Cormorants spared, but eggs will be taken

Double-crested cormorants on East Sand Island may get a reprieve this year.

The U.S. Army Corps of Engineers doesn’t plan to shoot any double-crested cormorants at a breeding colony at the mouth of the Columbia River this year, but wants to take up to 500 eggs.

The Audubon Society of Portland has asked that nothing happen until both the Army Corps and the U.S. Fish and Wildlife Service, which issues the depredation permit, investigate why the birds abandoned Oregon’s East Sand Island in 2016 and 2017.

The Corps has shot more than 5,000 adult double-crested cormorants and destroyed more than 6,000 nests at East Sand Island since passing a management plan three years ago in an attempt to control the massive colony. The birds prey on juvenile salmon and steelhead, some of which are listed under the federal Endangered Species Act.

The agency will not shoot double-crested cormorants this year because of nesting activity in 2017 when thousands of birds abandoned the island and nests full of eggs for much of the season. Summaries on the Corps’ website and statements to the media indicated the presence of bald eagles could be to blame for the birds’ dispersal. A similar situation occurred in 2016 as well.

“It is simply not credible for the agencies to ignore the fact that the 2016 colony collapse, in which more than 16,000 cormorants abandoned their nests in a single day, followed weeks of relentless shooting of adult birds and came days after federal agents initiated egg oiling and nest destruction activities in the colony,” wrote Bob Sallinger, conservation director for the Audubon Society, in a letter sent to the agencies in March.

This year, the Corps will move into the second phase of its plan, which still includes the take of up to 500 double-crested cormorant eggs but focuses more on nonlethal hazing and restricting available nesting habitat.

The Corps’ depredation permit application is under review and has not been approved yet.

East Sand Island’s double-crested cormorant colony was set to be reduced from over 14,000 breeding pairs recorded in the 2015 management plan to no more than 5,380 to 5,939. There were approximately 5,000 to 6,000 individual double-crested cormorants on the island at the end of the nesting season last year, according to Army Corps spokesman Rick Hargrave.

The birds, one of three cormorant species typically seen on the North Coast, arrive at the island in late March and early April and leave in the fall. The colony on East Sand Island at one point was believed to account for more than 40 percent of the entire Western population of double-crested cormorants. The island is also home to a large Caspian tern colony that has been under a management plan to restrict nesting habitat since 2008.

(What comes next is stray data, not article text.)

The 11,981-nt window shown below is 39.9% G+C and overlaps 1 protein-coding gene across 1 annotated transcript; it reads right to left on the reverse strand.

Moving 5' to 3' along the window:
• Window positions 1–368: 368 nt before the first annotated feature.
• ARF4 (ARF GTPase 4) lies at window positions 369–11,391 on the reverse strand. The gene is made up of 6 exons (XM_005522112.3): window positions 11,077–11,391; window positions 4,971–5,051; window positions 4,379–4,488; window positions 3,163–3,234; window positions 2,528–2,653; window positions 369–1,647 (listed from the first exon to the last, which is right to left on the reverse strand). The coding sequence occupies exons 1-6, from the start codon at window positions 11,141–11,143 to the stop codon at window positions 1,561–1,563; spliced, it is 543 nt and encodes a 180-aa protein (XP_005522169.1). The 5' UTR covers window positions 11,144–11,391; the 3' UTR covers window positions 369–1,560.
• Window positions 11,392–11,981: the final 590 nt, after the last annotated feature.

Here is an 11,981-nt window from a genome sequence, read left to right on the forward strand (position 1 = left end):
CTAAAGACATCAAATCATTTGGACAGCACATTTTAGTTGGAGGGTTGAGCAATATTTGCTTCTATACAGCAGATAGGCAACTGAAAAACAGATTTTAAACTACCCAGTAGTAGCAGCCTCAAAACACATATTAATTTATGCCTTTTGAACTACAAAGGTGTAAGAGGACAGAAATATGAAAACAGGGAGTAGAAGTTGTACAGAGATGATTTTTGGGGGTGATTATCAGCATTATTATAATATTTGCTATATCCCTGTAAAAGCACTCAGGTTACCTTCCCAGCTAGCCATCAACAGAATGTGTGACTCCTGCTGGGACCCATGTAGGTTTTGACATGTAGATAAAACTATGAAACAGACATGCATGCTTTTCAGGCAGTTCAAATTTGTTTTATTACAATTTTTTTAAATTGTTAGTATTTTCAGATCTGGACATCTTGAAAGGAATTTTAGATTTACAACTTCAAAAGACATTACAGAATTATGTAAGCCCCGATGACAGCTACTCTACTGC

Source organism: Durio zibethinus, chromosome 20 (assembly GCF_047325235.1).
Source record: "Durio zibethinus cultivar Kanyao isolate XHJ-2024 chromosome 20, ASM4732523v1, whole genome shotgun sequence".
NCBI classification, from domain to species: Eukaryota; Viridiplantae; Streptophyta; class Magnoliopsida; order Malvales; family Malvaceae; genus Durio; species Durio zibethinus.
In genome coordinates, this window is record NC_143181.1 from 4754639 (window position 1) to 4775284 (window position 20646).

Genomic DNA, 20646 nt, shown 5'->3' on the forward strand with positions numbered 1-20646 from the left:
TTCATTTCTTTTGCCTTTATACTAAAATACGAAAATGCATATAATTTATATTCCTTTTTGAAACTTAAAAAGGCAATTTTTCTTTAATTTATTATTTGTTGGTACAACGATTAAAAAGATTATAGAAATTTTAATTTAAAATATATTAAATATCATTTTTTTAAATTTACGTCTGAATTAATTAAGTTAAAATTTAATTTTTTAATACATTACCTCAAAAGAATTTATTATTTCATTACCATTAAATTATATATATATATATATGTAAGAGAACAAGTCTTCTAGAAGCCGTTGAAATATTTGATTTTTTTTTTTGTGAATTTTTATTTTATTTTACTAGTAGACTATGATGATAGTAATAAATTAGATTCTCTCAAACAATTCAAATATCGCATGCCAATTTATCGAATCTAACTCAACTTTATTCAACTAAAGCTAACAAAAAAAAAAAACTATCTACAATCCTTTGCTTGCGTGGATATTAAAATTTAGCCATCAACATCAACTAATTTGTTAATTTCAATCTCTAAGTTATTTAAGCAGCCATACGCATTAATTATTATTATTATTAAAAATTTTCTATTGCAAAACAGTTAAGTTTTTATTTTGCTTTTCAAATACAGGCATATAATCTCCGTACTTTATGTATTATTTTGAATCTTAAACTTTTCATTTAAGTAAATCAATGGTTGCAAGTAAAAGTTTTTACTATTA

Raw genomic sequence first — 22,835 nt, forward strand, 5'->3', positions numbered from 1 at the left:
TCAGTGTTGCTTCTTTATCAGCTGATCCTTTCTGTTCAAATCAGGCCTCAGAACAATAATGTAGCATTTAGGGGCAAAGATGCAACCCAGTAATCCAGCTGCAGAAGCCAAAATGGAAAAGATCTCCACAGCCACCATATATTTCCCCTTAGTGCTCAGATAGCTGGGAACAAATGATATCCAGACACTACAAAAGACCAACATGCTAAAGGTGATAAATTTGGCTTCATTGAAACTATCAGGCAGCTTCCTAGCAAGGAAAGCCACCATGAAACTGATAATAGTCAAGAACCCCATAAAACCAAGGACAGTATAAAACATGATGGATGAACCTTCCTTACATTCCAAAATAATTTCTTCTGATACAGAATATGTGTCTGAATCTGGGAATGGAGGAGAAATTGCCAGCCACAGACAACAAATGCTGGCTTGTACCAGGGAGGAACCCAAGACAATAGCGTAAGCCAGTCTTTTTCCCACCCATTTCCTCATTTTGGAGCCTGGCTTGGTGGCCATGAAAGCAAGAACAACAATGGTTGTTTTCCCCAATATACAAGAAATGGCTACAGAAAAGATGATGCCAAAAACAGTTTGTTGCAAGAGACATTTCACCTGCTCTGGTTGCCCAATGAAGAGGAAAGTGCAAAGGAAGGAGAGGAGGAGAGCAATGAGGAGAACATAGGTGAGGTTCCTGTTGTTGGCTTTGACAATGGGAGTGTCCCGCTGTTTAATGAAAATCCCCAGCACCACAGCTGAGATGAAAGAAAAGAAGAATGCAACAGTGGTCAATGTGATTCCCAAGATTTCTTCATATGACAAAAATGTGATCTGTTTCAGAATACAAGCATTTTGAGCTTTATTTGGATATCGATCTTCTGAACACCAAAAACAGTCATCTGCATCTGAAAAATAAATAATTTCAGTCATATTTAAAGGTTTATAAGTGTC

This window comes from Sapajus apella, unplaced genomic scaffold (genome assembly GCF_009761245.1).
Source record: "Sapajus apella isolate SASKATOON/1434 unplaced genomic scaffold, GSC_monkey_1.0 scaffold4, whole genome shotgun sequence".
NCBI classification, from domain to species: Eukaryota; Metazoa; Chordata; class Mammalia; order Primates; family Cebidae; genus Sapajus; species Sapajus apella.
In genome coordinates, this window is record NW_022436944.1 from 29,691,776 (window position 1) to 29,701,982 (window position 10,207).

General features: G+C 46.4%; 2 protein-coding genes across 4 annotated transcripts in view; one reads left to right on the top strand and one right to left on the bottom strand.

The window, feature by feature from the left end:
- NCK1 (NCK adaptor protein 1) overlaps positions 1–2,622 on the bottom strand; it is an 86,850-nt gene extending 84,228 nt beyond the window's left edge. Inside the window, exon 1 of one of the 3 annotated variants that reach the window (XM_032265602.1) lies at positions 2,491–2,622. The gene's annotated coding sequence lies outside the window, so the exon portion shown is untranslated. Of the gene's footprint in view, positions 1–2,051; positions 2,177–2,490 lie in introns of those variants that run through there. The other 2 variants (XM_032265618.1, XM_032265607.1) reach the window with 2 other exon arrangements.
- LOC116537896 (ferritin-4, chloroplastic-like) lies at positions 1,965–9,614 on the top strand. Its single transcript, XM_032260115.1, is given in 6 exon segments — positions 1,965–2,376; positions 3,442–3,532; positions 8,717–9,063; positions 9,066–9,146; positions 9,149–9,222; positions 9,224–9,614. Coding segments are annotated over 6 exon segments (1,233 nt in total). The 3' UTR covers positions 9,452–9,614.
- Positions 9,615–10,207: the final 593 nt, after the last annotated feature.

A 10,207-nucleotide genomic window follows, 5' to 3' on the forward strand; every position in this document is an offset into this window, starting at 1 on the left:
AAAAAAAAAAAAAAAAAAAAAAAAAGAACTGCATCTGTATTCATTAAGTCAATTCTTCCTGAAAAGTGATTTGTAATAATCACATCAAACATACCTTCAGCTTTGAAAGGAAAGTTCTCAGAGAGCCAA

Colony failure among the double-crested cormorants was one of the Audubon Society of Portland’s chief concerns from the very beginning. In his letter, Sallinger also referenced concerns held by researchers who had spent years on the island studying the birds for the Corps.

Daniel Roby, a professor at Oregon State University who led research teams on East Sand Island, said in a letter submitted during a public comment period when the management plan was still being drafted that the Corps ignored the studies it funded on the island to come to very different conclusions than researchers. He said the Corps exaggerated the risks of using types of nonlethal management techniques and downplayed the risk and uncertainty of killing the birds.

At the time the Corps was drafting the cormorant management plan, the agency emphasized the lethal option over others, saying methods such as limiting the nesting area, hazing birds off the island or luring them to other locations were risky. Such actions could disperse the birds throughout the estuary, driving them farther upriver where, with fewer prey options, they might pose more of a threat to young migrating salmon, Corps spokespeople said.

The Audubon Society of Portland argues this is what is happening now. When the birds abandoned East Sand Island in 2016 and 2017, the number of cormorants using the Astoria Bridge and other bridges as alternative nesting sites swelled.

“This situation at East Sand Island demands a full and public review,” Sallinger wrote. “Federal agencies have spent millions of public dollars pursuing a strategy that has precipitated the collapse of the largest double-crested cormorant colony in the world, potentially increased rather than decreased predation on listed salmonids and put the Western population of double-crested cormorants (at) risk.”

There are an estimated 45,047 breeding pairs in the Western double-crested cormorant population today, down from an estimated 76,306 in 2016.

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